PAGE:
Researchers say noise in parks is very detrimental to people and animals. The National Park Service has power to regulate noise. Why isn't the NPS controlling tourist chopper noise on Governors Island?Read Now
Researchers discuss how human-generated noise affects the natural world—and us.
Nathan Collins Feb 18, 2015
Global warming, clean water, and growing global population are some of today's most pressing environmental issues. That list should be updated, it seems, as noise and light pollution have become major global concerns, a panel of researchers said on Monday.
Both noise pollution and light pollution have actually been pressing issues for a while, though they haven't received the attention of other environmental causes. That may change, however, with a set of new studies and reports on background noise and light from cars, airplanes, and other sources both in parks and around the country.
"Both noise and light pollution are growing far faster than the human population in the United States—they're somewhere between doubling and tripling every 30 years.""The Park Service regards both the night sky environment and the natural sound environment as physical resources that must be protected under the [National Park Service] Organic Act of 1916," says Kurt Fristrup, a senior scientist at the Park Service's Division of Natural Sounds and Night Skies. The Organic Act explains that all resources must be left "unimpaired for the enjoyment of future generations."
"Applying that to acoustics is a rather new thing," Fristrup says, but sound is as much a part of the "expansive experience" of a National Park as the views. Fristrup and his team deployed 600 sound meters in parks to record noise and combined that with additional data from airport noise monitors. Then, Fristrup's group used a computer model to estimate how much background noise there would be at any point in the United States.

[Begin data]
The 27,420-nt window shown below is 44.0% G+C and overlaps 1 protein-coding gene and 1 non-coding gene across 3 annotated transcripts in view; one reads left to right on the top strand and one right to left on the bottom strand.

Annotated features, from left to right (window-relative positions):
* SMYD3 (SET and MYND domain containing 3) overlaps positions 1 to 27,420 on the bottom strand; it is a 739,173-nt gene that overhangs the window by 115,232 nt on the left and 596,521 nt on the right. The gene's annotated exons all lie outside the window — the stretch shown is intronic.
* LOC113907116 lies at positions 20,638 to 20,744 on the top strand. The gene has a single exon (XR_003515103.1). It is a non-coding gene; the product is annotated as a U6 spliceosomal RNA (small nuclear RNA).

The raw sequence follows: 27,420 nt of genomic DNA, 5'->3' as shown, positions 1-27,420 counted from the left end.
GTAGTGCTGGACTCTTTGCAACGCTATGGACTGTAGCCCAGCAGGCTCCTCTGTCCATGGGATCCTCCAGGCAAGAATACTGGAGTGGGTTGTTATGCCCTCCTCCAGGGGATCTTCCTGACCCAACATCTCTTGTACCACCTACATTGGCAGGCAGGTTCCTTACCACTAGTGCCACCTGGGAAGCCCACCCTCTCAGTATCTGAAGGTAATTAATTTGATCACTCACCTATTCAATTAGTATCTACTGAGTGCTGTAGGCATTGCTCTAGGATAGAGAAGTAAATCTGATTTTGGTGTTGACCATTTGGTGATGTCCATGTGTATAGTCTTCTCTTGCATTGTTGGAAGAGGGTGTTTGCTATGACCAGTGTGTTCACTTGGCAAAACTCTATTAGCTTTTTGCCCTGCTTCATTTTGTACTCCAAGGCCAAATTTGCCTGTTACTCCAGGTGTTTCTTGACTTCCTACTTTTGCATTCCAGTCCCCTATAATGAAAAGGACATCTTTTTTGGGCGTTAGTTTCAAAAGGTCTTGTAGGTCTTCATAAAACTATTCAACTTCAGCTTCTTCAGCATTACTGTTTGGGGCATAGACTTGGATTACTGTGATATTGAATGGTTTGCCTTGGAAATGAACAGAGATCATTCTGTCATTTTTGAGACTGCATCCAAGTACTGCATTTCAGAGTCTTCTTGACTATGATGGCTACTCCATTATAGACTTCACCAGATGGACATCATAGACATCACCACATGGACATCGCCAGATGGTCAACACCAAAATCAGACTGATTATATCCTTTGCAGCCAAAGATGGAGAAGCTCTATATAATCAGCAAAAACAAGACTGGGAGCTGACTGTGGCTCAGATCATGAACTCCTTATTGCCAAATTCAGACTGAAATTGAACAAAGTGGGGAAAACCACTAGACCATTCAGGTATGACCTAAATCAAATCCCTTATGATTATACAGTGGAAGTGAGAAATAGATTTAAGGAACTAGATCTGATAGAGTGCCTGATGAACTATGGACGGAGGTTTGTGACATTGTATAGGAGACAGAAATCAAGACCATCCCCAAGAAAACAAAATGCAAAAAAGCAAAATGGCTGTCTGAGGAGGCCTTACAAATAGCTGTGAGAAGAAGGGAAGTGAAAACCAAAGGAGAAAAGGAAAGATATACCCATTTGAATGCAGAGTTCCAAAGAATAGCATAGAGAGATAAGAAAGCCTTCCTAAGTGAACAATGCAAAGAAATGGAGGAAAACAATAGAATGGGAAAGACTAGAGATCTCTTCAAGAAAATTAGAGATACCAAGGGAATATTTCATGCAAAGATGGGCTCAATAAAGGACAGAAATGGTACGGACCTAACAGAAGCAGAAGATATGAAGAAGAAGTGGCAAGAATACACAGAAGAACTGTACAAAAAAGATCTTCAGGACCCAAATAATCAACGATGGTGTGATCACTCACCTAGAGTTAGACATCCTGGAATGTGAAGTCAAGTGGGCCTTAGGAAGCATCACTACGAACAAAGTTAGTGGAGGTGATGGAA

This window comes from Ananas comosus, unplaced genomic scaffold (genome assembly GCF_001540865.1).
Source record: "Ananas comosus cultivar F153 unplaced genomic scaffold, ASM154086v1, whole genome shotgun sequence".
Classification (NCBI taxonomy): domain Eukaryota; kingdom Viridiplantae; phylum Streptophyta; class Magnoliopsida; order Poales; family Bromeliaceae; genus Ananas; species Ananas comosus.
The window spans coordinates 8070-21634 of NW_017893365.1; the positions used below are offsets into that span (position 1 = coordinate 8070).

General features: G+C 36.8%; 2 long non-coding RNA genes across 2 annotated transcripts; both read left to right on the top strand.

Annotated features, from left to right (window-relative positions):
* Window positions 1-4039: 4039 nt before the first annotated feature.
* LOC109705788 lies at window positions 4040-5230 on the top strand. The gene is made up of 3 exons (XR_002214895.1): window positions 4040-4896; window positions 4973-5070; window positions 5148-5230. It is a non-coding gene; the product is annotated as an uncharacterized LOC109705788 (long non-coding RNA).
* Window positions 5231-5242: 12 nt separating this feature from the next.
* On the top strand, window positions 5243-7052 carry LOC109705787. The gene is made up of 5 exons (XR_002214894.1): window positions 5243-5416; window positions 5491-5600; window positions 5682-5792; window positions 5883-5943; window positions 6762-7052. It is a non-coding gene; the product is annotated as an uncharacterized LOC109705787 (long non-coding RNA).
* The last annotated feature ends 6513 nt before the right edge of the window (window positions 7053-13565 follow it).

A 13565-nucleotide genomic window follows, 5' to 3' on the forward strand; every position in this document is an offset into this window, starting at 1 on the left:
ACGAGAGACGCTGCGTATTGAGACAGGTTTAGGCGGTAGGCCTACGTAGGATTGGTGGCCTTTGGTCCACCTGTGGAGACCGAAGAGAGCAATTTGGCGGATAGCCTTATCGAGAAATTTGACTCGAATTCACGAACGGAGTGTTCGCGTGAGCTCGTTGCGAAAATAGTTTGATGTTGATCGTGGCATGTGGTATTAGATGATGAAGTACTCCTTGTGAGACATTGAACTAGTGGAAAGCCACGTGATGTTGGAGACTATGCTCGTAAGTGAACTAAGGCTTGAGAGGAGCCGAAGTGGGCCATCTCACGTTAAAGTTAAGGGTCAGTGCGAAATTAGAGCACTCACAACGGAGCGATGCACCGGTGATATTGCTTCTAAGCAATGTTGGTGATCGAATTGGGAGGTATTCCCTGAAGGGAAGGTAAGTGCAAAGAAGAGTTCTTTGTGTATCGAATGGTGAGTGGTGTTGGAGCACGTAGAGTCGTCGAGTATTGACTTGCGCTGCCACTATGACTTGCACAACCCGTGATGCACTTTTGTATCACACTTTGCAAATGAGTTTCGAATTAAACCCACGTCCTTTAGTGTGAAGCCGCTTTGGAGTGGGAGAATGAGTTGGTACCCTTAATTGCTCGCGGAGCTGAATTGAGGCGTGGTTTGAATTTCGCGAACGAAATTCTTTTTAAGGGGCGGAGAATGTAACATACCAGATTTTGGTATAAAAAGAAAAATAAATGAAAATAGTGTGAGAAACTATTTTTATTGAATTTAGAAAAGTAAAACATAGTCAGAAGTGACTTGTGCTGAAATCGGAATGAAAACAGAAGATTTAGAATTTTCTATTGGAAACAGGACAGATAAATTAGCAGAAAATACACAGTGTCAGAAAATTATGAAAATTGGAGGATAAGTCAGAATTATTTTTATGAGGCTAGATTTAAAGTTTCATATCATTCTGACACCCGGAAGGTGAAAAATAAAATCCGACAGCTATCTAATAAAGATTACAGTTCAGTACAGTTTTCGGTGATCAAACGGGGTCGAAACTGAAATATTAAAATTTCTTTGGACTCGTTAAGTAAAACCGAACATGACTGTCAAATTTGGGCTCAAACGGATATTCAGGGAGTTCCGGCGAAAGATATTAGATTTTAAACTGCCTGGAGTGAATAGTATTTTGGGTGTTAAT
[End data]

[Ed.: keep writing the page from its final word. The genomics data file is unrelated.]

"Where we are heading with this research is to begin to understand just what are the opportunities and costs of those elevated background sound levels due to noise," Fristrup says. "Both noise and light pollution are growing far faster than the human population in the United States—they're somewhere between doubling and tripling every 30 years."
Increases in "this ubiquitous sensory pollution that is noise pollution" can have significant negative effects on the natural environment, says Cal Poly biologist Clinton Francis, whose work takes advantage of the fact that some natural gas wells employ "very noisy" pumping systems to study a variety of effects on species distribution, animal behavior, and community-level ecological processes. For example, the Western Scrub Jay distributes a "foundational" southwestern seed of the Piñon Pine tree group, but it appears as if "noise pollution is causing a large-scale decline in Piñon Pine seed dispersal."
Not all the effects are exactly bad, though. Hummingbirds seem to like the noise, aiding the pollination of flowers in noisier areas, though noise is generally bad for birds. "Impacts on birds are pretty severe," Francis says, in a wide variety of environments.
Hudson County officials and lawmakers back bill to ban tourist helicopters from ‘Wild West’ airspace
By Chase Brush | 02/18/15 2:22pm
WEEHAWKEN — Stonewalled in their efforts at the federal level, U.S. Senator Bob Menendez (D-NJ) and a scrum of Hudson County politicos announced today the latest push to curtail the growth of tourist helicopter traffic along the Hudson River — this time with a bill in Trenton that would seek to ban tourist helicopters at state-licensed aviation facilities.
“We all know how beautiful New Jersey is, how beautiful the metropolitan area of New York and New Jersey is, and how majestic the Hudson is. And some would like to see it from the air,” Menendez said today. “But we can’t have a sky full of helicopters without absolute certainty of the safety of the passengers and people along the flight paths.”
At the N.Y. Waterway ferry terminal here, Menendez and U.S. Reps. Albio Sires (D-08) and Jerrold Nadler, of New York, joined Assembly Speaker Vinnie Prieto (D-32) and others to unveil the new legislation, which would ask New Jersey state transportation commissioner Jamie Fox to prohibit tourist helicopter operations at aviation facilities licensed by the state. Officials decried the use of tourist helicopters along Hudson County’s highly congested waterfront, arguing that they threaten the quality of life and public safety of residents living there.